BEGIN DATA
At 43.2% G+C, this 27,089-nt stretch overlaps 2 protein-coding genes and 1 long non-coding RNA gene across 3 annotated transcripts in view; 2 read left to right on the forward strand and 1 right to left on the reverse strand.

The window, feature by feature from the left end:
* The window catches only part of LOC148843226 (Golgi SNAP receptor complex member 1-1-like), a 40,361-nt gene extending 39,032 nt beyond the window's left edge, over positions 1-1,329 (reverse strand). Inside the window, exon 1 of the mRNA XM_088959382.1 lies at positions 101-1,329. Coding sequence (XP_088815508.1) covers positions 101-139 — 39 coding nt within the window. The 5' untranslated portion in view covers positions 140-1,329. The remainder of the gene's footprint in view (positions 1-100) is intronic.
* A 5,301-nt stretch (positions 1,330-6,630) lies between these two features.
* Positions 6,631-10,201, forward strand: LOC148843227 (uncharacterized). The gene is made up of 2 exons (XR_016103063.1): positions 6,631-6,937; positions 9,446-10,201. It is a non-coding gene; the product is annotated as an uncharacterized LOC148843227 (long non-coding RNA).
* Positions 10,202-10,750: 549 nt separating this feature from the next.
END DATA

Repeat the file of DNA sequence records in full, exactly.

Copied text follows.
At 43.2% G+C, this 27,089-nt stretch overlaps 2 protein-coding genes and 1 long non-coding RNA gene across 3 annotated transcripts in view; 2 read left to right on the forward strand and 1 right to left on the reverse strand.

The window, feature by feature from the left end:
* The window catches only part of LOC148843226 (Golgi SNAP receptor complex member 1-1-like), a 40,361-nt gene extending 39,032 nt beyond the window's left edge, over positions 1-1,329 (reverse strand). Inside the window, exon 1 of the mRNA XM_088959382.1 lies at positions 101-1,329. Coding sequence (XP_088815508.1) covers positions 101-139 — 39 coding nt within the window. The 5' untranslated portion in view covers positions 140-1,329. The remainder of the gene's footprint in view (positions 1-100) is intronic.
* A 5,301-nt stretch (positions 1,330-6,630) lies between these two features.
* Positions 6,631-10,201, forward strand: LOC148843227 (uncharacterized). The gene is made up of 2 exons (XR_016103063.1): positions 6,631-6,937; positions 9,446-10,201. It is a non-coding gene; the product is annotated as an uncharacterized LOC148843227 (long non-coding RNA).
* Positions 10,202-10,750: 549 nt separating this feature from the next.